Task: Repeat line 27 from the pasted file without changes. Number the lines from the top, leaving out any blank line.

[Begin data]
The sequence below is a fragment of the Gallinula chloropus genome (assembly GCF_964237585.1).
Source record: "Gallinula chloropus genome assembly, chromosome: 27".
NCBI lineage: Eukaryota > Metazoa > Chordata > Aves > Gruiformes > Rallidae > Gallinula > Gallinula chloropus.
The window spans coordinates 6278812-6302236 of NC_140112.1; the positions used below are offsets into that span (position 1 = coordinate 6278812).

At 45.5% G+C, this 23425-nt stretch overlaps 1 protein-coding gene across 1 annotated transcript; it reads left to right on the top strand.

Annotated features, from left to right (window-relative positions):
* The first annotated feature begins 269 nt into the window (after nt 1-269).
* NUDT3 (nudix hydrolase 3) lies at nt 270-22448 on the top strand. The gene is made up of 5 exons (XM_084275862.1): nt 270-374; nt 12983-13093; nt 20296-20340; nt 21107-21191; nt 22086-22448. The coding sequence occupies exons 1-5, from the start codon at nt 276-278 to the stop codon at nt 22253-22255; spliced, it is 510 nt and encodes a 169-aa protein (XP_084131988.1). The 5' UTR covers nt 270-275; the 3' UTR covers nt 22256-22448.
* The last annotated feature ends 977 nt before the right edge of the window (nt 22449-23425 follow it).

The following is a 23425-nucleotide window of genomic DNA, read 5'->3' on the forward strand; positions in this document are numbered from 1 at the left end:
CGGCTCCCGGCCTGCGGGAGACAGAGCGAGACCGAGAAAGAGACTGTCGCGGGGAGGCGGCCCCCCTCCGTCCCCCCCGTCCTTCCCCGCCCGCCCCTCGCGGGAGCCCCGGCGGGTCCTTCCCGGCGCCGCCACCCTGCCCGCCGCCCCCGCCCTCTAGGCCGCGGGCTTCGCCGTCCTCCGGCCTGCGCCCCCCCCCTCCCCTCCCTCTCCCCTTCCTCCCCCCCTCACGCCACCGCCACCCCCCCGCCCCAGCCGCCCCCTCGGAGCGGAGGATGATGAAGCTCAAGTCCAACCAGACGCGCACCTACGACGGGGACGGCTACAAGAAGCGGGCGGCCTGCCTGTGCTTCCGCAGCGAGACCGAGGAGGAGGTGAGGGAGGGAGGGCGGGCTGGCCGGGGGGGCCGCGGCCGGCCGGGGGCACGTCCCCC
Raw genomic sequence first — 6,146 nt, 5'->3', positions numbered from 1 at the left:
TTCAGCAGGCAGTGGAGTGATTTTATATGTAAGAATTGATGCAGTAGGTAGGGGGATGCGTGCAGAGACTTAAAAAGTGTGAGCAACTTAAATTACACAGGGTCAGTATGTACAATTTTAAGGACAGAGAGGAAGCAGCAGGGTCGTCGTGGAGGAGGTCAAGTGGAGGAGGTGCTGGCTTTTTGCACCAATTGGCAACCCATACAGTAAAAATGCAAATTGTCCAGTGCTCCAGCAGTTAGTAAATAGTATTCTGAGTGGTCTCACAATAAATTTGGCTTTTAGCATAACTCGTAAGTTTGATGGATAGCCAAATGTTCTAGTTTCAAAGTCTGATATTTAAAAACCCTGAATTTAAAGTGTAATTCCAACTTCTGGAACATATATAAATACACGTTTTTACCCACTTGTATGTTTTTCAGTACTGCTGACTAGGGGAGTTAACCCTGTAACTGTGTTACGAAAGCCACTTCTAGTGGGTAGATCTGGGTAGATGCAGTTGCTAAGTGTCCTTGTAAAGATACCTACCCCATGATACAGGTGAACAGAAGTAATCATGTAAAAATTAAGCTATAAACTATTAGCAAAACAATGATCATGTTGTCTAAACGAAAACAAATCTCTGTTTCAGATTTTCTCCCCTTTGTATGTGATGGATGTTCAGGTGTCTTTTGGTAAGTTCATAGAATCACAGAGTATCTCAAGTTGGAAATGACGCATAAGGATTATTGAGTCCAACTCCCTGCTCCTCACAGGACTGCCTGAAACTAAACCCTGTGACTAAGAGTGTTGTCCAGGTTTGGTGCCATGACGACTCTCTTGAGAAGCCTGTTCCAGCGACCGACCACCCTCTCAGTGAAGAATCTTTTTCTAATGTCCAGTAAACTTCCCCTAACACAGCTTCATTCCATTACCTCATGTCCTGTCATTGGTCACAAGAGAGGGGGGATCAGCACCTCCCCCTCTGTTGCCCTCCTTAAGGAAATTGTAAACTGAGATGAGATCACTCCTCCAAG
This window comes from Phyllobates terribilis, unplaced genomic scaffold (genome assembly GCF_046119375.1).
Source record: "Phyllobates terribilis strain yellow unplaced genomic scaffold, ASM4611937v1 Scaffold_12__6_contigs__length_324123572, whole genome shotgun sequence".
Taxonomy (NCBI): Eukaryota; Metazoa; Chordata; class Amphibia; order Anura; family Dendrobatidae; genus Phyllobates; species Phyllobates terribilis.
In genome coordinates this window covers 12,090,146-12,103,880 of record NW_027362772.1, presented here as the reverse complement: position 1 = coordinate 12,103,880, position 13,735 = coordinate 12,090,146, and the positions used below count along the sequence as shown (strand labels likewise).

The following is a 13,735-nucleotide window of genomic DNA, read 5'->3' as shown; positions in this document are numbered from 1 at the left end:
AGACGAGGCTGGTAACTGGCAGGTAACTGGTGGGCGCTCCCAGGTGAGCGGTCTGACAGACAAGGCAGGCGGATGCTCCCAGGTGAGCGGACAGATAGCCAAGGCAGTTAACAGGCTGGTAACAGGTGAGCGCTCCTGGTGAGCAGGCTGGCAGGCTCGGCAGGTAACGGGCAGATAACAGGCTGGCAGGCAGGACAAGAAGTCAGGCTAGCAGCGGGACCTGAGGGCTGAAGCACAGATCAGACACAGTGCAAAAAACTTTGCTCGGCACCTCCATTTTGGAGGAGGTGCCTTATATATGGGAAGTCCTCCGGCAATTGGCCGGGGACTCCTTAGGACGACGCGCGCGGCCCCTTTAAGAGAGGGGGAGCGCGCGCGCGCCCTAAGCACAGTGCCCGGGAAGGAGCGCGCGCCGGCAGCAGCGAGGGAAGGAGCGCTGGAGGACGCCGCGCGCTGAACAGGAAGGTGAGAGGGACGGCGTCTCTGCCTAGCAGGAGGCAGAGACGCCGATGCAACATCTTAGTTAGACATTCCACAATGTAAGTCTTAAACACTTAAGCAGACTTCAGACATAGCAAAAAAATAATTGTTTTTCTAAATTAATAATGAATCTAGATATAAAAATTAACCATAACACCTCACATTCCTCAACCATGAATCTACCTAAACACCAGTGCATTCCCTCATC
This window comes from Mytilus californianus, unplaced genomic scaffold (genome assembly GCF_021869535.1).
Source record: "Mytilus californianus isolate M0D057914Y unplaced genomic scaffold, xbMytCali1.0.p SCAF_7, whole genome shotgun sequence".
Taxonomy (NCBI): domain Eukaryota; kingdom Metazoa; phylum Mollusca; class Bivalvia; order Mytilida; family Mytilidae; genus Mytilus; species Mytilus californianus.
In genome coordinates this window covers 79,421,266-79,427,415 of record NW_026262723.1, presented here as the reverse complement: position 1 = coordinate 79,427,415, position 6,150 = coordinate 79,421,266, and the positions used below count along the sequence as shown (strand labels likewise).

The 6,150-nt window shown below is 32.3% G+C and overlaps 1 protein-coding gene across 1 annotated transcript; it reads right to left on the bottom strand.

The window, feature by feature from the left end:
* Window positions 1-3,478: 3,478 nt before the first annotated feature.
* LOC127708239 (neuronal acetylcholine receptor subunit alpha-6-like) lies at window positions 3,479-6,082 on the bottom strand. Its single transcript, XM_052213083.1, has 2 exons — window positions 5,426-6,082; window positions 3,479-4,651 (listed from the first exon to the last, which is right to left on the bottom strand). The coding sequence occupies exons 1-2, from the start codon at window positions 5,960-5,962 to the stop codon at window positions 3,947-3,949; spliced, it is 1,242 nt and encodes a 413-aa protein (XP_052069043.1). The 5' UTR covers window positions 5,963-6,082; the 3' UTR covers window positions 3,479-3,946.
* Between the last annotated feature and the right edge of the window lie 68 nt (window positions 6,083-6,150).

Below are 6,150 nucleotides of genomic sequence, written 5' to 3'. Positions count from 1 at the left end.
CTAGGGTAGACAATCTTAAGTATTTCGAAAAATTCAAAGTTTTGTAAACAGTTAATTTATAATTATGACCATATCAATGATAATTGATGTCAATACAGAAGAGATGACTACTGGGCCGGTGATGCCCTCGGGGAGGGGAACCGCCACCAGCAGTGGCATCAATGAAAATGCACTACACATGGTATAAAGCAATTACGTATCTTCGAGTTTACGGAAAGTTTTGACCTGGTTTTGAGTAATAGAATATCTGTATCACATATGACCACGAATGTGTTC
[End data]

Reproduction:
* LOC127708239 (neuronal acetylcholine receptor subunit alpha-6-like) lies at window positions 3,479-6,082 on the bottom strand. Its single transcript, XM_052213083.1, has 2 exons — window positions 5,426-6,082; window positions 3,479-4,651 (listed from the first exon to the last, which is right to left on the bottom strand). The coding sequence occupies exons 1-2, from the start codon at window positions 5,960-5,962 to the stop codon at window positions 3,947-3,949; spliced, it is 1,242 nt and encodes a 413-aa protein (XP_052069043.1). The 5' UTR covers window positions 5,963-6,082; the 3' UTR covers window positions 3,479-3,946.